Robert (Bob) Ball (PWSTS 1941)


Bob at the London Reunion 2007  Bob on the left Bill Biffen on the right

Click here to read Bob's published letter in the Bexhill Observer 2006

Click here to see Bob's photo 2007

Click here to see Bob remembering the boys in 2007

A War Time Story - The First Trippers

On a clear crisp morning on 20th October 1941, in the city of Norwich, three young lads met at a bus terminal for the first time.

They were John Smith from Walsall Staffordshire, Tom Brennand from Blackburn Lancashire and Bob Ball from Bexhill-on-Sea Sussex. They discovered that they were each waiting to catch the same bus that would take them to the village of Ingham. There they would receive first class training, second to none in preparation for war time service on deck in the Merchant Navy. They were all keen for the opportunity to be able to serve their country in its time of need. They bonded together straight away and formed a friendship that continued throughout their training period and for John and Bob a lasting friendship that would continue throughout both war and post war years for both themselves and their respective families. On the completion of their intensive training, the three lads left the school together in 1942 and each joined the very different ships assigned to them.

Tom Brennand signed on the Blue Funnel Line M.V Stentor a passenger cargo vessel. His ship was torpedoed on the 27th October 1942, off the Canary Islands by U Boat 509, Kapitan-Leutnant Witte. From a compliment of 246, only 201 survivors were picked up by HMS Woodruff. Tragically amongst the 45 who lost their lives was young Tom Brennand, aged fifteen and a half years old. He had only left the PWSTS a few months earlier. He was an only child. U Boat 509 was subsequently attacked by aircraft on 15th July 1943 off Madeira. She was sunk losing all hands.

John Smith signed on the Donaldson Line M.V Cortona, a general cargo ship of 7093 grt, and when outward bound from Liverpool to Buenos-Aires was torpedoed in the Atlantic in August 1942 by two U Boats U201, Kapitan Schnee and U116, Kapitan Werner von Schmidt. John spent ten days in a life boat with twenty three other survivors. They attempted to land fall in the Canary Islands but were picked up by HMS Pathfinder and landed in Londonderry. The second life boat launched, commanded by the first mate and twenty nine crew members were never found.

John being a fit young man, easily shook off this war time experience but what he did find hard to accept on being paid off at the end of that unfortunate episode was the discovery that it was general practice of all shipping companies to stop crew members wages at exactly the time their ships were sunk beneath them, together with all their possessions, for which they received no compensation. How very different were American Seamen treated by contrast when the USA entered the war. Each and every man was insured by their government for $10,000. Their wages were twice that of our own on top of which they received bonuses for every theatre of war in which they sailed, 100% for North & South Atlantic & Mediterranean, 80% for the Pacific and Indian Oceans and 40% for sailing anywhere else.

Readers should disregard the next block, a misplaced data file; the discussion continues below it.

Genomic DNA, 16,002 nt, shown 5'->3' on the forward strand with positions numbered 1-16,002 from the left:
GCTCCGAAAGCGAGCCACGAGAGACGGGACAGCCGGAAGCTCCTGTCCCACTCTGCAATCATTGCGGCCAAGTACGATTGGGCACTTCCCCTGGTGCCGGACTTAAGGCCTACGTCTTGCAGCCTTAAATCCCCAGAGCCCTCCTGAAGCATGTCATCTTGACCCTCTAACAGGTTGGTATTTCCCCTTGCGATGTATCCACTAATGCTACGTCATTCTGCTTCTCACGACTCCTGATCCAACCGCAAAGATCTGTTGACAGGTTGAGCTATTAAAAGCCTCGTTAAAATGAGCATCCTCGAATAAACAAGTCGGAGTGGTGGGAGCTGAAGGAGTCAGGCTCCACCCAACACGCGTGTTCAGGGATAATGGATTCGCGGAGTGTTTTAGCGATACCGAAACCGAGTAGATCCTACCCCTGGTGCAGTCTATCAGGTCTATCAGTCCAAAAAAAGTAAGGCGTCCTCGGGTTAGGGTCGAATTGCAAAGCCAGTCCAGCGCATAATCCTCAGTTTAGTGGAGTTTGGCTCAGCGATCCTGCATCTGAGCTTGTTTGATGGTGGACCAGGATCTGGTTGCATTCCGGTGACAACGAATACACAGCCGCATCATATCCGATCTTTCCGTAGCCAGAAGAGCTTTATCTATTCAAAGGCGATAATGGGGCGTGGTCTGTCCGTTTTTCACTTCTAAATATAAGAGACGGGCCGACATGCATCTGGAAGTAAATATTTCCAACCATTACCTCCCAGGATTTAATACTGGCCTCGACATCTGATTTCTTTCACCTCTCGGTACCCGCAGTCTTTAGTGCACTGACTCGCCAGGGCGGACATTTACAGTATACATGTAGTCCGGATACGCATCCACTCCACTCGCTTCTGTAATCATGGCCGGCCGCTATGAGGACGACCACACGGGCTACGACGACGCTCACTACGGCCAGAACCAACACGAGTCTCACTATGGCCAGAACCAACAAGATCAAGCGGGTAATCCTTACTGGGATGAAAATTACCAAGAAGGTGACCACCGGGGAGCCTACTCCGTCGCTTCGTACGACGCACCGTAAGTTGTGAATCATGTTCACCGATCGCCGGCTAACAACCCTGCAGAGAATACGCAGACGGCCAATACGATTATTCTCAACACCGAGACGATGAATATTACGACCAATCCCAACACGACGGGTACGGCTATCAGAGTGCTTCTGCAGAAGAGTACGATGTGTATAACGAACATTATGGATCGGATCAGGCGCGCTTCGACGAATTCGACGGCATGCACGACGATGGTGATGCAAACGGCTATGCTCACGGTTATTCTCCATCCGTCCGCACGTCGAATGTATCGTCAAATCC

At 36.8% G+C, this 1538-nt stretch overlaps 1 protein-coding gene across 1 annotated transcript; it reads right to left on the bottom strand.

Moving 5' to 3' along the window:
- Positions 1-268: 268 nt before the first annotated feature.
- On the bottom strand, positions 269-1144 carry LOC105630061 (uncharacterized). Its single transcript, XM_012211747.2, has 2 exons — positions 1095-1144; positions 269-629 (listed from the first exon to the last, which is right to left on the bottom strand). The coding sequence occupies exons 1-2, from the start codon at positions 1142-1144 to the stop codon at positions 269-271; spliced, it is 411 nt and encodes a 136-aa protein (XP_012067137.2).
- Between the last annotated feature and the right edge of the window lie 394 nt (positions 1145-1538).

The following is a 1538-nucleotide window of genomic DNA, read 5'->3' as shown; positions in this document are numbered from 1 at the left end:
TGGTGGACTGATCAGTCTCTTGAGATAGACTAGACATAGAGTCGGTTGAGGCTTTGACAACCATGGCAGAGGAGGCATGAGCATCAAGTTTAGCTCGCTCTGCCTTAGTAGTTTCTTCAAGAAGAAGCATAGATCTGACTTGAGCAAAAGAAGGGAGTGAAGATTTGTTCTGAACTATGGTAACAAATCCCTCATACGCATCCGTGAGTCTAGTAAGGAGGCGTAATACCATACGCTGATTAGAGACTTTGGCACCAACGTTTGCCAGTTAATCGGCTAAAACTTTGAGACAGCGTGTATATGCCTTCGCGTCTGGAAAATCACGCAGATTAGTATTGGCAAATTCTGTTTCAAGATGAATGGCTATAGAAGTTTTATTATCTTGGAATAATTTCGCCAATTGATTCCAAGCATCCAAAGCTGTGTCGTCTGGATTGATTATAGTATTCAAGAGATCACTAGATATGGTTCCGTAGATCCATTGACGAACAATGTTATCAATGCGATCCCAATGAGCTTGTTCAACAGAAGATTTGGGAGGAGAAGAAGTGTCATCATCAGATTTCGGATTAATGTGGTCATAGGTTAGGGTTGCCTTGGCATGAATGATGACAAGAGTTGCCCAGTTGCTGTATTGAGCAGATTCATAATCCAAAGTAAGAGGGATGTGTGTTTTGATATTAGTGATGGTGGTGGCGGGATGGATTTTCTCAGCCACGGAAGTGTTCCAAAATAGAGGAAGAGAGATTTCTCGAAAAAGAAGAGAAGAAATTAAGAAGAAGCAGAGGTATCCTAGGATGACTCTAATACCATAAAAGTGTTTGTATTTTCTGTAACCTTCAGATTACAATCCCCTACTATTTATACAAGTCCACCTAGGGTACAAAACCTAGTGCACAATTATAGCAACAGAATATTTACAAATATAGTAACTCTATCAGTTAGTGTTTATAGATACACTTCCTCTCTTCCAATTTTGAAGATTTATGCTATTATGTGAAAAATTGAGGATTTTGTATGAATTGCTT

John Smith carried on with his war time service without any further mishaps and decided to make seafaring his career and with the help of friendly bridge officers he studied and passed his Third-Second and First mates examinations. He finally obtained his Masters Certificate while serving with Caltex & Texaco Oil Company during which time he took command of the Texaco Greenwich – London – Britain – and Spain to name but a few. He retired with his wife Maisie to Eastbourne in 1981 with the rank of Senior Company Master.

Bob Ball signed on the Union Castle Line Capetown Castle 27,000 grt a 26 knot troop ship which owing to her fast turn of speed sailed unescorted out of convoy. His first trip as such was almost uneventful by comparison with that of Tom and John’s experience and he served on a wide variety of ships there after mostly on Atlantic crossing in convoy. He later took part in the D Day Normandy landings initially getting Canadian troops from the Lake Superior Regiment and their equipment successfully onto their beach head. Then shortly after was engaged in shipping supplies and equipment to our forces engaged in the push up Italy on the Adriatic Coast and then with a crossing to Dubrovnic and Split with supplies and weapons for Tito’s Yugoslavian Chetniks. Bob carried on seafaring after the wars end for a further two years before leaving the sea to join the family construction business and later taking up post in Nigeria and the West Indies. He gained a degree in Civil Engineering and finally retired in 1993 with his wife Ilse in Bexhill-On-Sea.

The number of merchant ships lost during the last war totalled five thousand one hundred and fifty. Three thousand of which were sunk by U Boats and fifty thousand merchant seamen from the United Kingdom, Commonwealth counties, Canada and the USA lost their lives in the service of their countries. By comparison Germany’s U Boat service lost thirty five thousand men from a total number of forty thousand.

It was very unfortunate that in 1975 the Prince of Wales training school was obliged to cease functioning, probably caused by the lack of requested from shipping companies for fully trained boys wishing to take up a career at sea. This is mainly due to the shrinking size of our post war merchant fleets and the practice of shipping companies generally registering their ships under various flags of convenience in order to cut costs. Plus the practise of engaging untrained and cheaper crews from various parts of the world who were prepared to work under lower standards and conditions than those enjoyed on ships flying the Red Duster.

Bob Ball

2007 Remembrance Day Service at Tunbridge Wells